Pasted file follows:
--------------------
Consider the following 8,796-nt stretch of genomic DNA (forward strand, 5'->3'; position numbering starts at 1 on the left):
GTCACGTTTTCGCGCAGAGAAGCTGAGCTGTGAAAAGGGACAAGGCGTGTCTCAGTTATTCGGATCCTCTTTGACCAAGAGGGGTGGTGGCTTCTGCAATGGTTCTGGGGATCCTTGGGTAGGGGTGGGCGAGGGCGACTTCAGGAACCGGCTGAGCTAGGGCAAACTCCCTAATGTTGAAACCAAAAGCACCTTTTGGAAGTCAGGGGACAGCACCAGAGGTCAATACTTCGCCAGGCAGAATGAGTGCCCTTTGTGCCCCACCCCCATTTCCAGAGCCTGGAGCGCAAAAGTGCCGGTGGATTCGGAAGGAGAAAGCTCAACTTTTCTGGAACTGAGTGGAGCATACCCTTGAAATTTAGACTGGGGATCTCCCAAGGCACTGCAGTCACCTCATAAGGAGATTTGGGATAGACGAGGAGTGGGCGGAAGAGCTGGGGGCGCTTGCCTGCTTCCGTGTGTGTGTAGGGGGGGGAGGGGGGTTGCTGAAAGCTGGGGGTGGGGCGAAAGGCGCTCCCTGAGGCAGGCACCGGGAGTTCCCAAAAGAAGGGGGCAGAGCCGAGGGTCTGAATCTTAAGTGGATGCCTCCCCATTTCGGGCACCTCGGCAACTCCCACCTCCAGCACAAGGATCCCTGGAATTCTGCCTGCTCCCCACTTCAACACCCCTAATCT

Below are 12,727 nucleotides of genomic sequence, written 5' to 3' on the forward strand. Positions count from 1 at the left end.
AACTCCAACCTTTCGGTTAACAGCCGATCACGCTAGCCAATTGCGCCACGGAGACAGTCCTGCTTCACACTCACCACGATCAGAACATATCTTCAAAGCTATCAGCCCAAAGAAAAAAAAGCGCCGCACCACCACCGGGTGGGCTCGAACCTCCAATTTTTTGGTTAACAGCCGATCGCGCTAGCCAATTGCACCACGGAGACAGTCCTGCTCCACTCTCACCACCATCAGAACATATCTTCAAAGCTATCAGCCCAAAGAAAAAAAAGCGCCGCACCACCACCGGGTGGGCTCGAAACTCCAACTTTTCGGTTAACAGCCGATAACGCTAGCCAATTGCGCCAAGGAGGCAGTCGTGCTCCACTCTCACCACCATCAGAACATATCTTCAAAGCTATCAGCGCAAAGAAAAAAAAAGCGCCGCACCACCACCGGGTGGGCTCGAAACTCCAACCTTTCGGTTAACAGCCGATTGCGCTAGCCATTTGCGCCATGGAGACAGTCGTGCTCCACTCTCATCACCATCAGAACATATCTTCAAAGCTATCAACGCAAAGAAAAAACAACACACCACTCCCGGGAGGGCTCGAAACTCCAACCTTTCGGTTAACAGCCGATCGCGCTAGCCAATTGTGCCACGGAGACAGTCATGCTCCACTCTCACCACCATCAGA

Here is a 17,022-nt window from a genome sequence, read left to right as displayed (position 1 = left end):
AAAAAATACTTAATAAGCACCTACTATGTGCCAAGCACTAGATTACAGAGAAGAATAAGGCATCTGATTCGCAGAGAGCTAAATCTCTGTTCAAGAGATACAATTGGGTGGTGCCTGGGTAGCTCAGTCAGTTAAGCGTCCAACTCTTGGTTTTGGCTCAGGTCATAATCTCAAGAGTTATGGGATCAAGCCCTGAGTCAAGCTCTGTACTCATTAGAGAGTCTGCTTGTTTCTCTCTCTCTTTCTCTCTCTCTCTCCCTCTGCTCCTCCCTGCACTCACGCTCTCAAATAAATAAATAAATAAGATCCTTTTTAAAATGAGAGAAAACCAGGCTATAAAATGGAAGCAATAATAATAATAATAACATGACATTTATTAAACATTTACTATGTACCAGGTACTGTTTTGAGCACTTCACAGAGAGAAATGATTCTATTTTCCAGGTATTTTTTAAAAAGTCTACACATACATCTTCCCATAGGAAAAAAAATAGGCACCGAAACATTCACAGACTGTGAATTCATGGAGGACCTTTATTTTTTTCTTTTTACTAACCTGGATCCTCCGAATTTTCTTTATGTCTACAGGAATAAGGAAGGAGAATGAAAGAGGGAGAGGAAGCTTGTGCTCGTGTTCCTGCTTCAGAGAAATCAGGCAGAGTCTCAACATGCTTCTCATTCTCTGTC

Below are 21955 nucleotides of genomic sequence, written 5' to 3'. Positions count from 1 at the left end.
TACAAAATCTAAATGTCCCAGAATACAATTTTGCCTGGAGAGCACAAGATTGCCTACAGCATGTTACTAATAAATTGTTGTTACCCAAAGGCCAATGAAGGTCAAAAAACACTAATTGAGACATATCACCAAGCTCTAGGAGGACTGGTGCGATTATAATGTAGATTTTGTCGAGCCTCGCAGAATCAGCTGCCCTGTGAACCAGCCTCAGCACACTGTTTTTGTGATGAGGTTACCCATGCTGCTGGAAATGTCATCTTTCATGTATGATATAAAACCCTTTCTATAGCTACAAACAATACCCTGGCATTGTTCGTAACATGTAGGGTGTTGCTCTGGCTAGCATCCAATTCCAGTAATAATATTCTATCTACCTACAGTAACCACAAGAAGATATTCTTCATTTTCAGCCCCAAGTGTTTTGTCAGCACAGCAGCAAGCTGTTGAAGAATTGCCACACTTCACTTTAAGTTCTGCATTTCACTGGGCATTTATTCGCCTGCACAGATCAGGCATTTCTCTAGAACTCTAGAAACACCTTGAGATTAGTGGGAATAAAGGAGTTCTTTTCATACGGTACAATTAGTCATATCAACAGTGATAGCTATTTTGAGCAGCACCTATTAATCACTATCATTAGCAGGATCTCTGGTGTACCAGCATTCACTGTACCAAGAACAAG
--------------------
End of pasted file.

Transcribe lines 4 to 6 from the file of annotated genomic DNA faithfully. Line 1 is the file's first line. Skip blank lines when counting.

AACTCCAACCTTTCGGTTAACAGCCGATCACGCTAGCCAATTGCGCCACGGAGACAGTCCTGCTTCACACTCACCACGATCAGAACATATCTTCAAAGCTATCAGCCCAAAGAAAAAAAAGCGCCGCACCACCACCGGGTGGGCTCGAACCTCCAATTTTTTGGTTAACAGCCGATCGCGCTAGCCAATTGCACCACGGAGACAGTCCTGCTCCACTCTCACCACCATCAGAACATATCTTCAAAGCTATCAGCCCAAAGAAAAAAAAGCGCCGCACCACCACCGGGTGGGCTCGAAACTCCAACTTTTCGGTTAACAGCCGATAACGCTAGCCAATTGCGCCAAGGAGGCAGTCGTGCTCCACTCTCACCACCATCAGAACATATCTTCAAAGCTATCAGCGCAAAGAAAAAAAAAGCGCCGCACCACCACCGGGTGGGCTCGAAACTCCAACCTTTCGGTTAACAGCCGATTGCGCTAGCCATTTGCGCCATGGAGACAGTCGTGCTCCACTCTCATCACCATCAGAACATATCTTCAAAGCTATCAACGCAAAGAAAAAACAACACACCACTCCCGGGAGGGCTCGAAACTCCAACCTTTCGGTTAACAGCCGATCGCGCTAGCCAATTGTGCCACGGAGACAGTCATGCTCCACTCTCACCACCATCAGA

Here is a 17,022-nt window from a genome sequence, read left to right as displayed (position 1 = left end):
AAAAAATACTTAATAAGCACCTACTATGTGCCAAGCACTAGATTACAGAGAAGAATAAGGCATCTGATTCGCAGAGAGCTAAATCTCTGTTCAAGAGATACAATTGGGTGGTGCCTGGGTAGCTCAGTCAGTTAAGCGTCCAACTCTTGGTTTTGGCTCAGGTCATAATCTCAAGAGTTATGGGATCAAGCCCTGAGTCAAGCTCTGTACTCATTAGAGAGTCTGCTTGTTTCTCTCTCTCTTTCTCTCTCTCTCTCCCTCTGCTCCTCCCTGCACTCACGCTCTCAAATAAATAAATAAATAAGATCCTTTTTAAAATGAGAGAAAACCAGGCTATAAAATGGAAGCAATAATAATAATAATAACATGACATTTATTAAACATTTACTATGTACCAGGTACTGTTTTGAGCACTTCACAGAGAGAAATGATTCTATTTTCCAGGTATTTTTTAAAAAGTCTACACATACATCTTCCCATAGGAAAAAAAATAGGCACCGAAACATTCACAGACTGTGAATTCATGGAGGACCTTTATTTTTTTCTTTTTACTAACCTGGATCCTCCGAATTTTCTTTATGTCTACAGGAATAAGGAAGGAGAATGAAAGAGGGAGAGGAAGCTTGTGCTCGTGTTCCTGCTTCAGAGAAATCAGGCAGAGTCTCAACATGCTTCTCATTCTCTGTC